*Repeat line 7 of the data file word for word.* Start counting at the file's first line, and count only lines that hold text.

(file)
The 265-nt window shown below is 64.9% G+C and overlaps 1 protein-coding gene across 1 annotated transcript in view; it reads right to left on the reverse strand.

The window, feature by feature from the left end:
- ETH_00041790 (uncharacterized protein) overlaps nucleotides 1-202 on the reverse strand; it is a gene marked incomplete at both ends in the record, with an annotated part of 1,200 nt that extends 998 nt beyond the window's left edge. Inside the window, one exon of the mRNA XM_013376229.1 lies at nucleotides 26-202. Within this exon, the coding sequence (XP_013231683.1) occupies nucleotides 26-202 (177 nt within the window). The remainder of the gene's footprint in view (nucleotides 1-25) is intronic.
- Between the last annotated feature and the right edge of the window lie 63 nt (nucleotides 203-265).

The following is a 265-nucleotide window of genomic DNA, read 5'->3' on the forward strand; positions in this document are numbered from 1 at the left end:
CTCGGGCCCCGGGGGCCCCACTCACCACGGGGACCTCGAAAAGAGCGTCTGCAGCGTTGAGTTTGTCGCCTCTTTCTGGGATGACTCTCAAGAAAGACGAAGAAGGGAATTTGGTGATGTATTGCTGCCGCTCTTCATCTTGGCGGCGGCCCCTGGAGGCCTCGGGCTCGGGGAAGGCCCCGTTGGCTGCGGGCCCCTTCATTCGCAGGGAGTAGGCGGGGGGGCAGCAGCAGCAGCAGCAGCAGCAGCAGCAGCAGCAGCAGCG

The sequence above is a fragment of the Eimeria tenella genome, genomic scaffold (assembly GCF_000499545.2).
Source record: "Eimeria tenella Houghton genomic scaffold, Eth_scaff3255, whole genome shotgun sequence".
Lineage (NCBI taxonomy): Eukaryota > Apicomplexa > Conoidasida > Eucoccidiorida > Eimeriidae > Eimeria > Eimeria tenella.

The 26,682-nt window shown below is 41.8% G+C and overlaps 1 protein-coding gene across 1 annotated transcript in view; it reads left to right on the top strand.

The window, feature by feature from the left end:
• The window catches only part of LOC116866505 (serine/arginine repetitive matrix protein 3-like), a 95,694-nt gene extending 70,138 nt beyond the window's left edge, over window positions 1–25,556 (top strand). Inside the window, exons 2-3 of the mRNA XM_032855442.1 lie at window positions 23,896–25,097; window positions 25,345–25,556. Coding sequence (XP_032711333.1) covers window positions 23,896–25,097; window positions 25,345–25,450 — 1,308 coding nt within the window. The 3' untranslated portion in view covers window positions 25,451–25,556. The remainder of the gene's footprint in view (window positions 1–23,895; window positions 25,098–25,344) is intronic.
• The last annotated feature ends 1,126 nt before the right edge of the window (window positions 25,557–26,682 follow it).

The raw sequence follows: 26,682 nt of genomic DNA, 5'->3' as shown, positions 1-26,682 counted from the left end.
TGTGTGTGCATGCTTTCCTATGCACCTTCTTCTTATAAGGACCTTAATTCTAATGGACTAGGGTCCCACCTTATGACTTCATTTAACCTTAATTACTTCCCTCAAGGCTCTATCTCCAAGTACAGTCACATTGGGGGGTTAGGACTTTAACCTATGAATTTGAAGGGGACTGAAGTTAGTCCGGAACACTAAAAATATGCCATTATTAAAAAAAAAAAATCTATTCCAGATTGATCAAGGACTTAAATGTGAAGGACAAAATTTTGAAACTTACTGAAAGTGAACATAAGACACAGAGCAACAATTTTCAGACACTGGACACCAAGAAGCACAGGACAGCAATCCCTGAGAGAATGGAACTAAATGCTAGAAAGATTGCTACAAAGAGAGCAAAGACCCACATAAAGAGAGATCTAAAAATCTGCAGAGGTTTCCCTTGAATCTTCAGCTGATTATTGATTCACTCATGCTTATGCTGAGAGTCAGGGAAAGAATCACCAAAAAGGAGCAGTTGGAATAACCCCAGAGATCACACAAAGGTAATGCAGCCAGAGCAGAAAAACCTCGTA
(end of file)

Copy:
The sequence above is a fragment of the Eimeria tenella genome, genomic scaffold (assembly GCF_000499545.2).